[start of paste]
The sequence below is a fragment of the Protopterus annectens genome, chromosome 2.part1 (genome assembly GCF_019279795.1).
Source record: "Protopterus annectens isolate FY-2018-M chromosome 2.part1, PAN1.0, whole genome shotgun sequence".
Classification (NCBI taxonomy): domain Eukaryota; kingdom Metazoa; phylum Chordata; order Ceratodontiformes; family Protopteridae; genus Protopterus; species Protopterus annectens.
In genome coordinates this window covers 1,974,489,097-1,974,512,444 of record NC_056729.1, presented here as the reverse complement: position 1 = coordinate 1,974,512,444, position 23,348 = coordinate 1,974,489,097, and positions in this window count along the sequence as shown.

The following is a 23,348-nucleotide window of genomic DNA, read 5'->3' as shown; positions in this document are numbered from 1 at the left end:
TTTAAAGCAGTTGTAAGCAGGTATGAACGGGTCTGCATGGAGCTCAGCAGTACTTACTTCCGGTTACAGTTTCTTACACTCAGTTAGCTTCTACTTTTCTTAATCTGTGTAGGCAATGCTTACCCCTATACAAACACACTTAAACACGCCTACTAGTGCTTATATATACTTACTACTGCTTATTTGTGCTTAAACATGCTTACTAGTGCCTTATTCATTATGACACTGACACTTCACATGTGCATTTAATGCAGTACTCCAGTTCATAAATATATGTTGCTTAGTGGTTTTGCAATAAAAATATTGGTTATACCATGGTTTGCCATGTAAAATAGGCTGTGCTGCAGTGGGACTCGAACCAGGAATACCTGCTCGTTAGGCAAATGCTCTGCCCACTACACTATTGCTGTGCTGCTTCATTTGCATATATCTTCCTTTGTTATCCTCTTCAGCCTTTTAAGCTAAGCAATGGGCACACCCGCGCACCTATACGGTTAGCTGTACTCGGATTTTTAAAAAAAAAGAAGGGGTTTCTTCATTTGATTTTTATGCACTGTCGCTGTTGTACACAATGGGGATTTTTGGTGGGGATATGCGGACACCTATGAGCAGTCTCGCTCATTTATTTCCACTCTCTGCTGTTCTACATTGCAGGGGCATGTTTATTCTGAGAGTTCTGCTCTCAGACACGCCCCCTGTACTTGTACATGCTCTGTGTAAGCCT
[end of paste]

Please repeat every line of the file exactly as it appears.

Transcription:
The sequence below is a fragment of the Protopterus annectens genome, chromosome 2.part1 (genome assembly GCF_019279795.1).
Source record: "Protopterus annectens isolate FY-2018-M chromosome 2.part1, PAN1.0, whole genome shotgun sequence".
Classification (NCBI taxonomy): domain Eukaryota; kingdom Metazoa; phylum Chordata; order Ceratodontiformes; family Protopteridae; genus Protopterus; species Protopterus annectens.
In genome coordinates this window covers 1,974,489,097-1,974,512,444 of record NC_056729.1, presented here as the reverse complement: position 1 = coordinate 1,974,512,444, position 23,348 = coordinate 1,974,489,097, and positions in this window count along the sequence as shown.

The following is a 23,348-nucleotide window of genomic DNA, read 5'->3' as shown; positions in this document are numbered from 1 at the left end:
TTTAAAGCAGTTGTAAGCAGGTATGAACGGGTCTGCATGGAGCTCAGCAGTACTTACTTCCGGTTACAGTTTCTTACACTCAGTTAGCTTCTACTTTTCTTAATCTGTGTAGGCAATGCTTACCCCTATACAAACACACTTAAACACGCCTACTAGTGCTTATATATACTTACTACTGCTTATTTGTGCTTAAACATGCTTACTAGTGCCTTATTCATTATGACACTGACACTTCACATGTGCATTTAATGCAGTACTCCAGTTCATAAATATATGTTGCTTAGTGGTTTTGCAATAAAAATATTGGTTATACCATGGTTTGCCATGTAAAATAGGCTGTGCTGCAGTGGGACTCGAACCAGGAATACCTGCTCGTTAGGCAAATGCTCTGCCCACTACACTATTGCTGTGCTGCTTCATTTGCATATATCTTCCTTTGTTATCCTCTTCAGCCTTTTAAGCTAAGCAATGGGCACACCCGCGCACCTATACGGTTAGCTGTACTCGGATTTTTAAAAAAAAAGAAGGGGTTTCTTCATTTGATTTTTATGCACTGTCGCTGTTGTACACAATGGGGATTTTTGGTGGGGATATGCGGACACCTATGAGCAGTCTCGCTCATTTATTTCCACTCTCTGCTGTTCTACATTGCAGGGGCATGTTTATTCTGAGAGTTCTGCTCTCAGACACGCCCCCTGTACTTGTACATGCTCTGTGTAAGCCT